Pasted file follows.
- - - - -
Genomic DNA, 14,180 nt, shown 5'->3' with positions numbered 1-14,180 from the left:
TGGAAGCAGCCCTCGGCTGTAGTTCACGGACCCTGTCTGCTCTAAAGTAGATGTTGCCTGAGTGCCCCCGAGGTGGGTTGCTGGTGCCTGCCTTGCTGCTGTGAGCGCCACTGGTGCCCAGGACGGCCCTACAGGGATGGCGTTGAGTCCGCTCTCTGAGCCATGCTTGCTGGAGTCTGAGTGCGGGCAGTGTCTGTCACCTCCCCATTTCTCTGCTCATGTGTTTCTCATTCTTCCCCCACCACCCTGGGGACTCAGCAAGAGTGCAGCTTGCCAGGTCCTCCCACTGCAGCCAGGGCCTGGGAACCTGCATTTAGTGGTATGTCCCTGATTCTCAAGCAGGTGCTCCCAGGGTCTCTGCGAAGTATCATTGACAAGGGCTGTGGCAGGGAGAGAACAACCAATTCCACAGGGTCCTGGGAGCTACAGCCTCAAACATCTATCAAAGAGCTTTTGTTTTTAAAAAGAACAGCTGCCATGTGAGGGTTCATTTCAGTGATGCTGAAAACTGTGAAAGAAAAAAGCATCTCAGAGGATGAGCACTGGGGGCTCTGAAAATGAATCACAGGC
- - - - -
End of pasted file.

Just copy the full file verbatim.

Genomic DNA, 14,180 nt, shown 5'->3' with positions numbered 1-14,180 from the left:
TGGAAGCAGCCCTCGGCTGTAGTTCACGGACCCTGTCTGCTCTAAAGTAGATGTTGCCTGAGTGCCCCCGAGGTGGGTTGCTGGTGCCTGCCTTGCTGCTGTGAGCGCCACTGGTGCCCAGGACGGCCCTACAGGGATGGCGTTGAGTCCGCTCTCTGAGCCATGCTTGCTGGAGTCTGAGTGCGGGCAGTGTCTGTCACCTCCCCATTTCTCTGCTCATGTGTTTCTCATTCTTCCCCCACCACCCTGGGGACTCAGCAAGAGTGCAGCTTGCCAGGTCCTCCCACTGCAGCCAGGGCCTGGGAACCTGCATTTAGTGGTATGTCCCTGATTCTCAAGCAGGTGCTCCCAGGGTCTCTGCGAAGTATCATTGACAAGGGCTGTGGCAGGGAGAGAACAACCAATTCCACAGGGTCCTGGGAGCTACAGCCTCAAACATCTATCAAAGAGCTTTTGTTTTTAAAAAGAACAGCTGCCATGTGAGGGTTCATTTCAGTGATGCTGAAAACTGTGAAAGAAAAAAGCATCTCAGAGGATGAGCACTGGGGGCTCTGAAAATGAATCACAGGC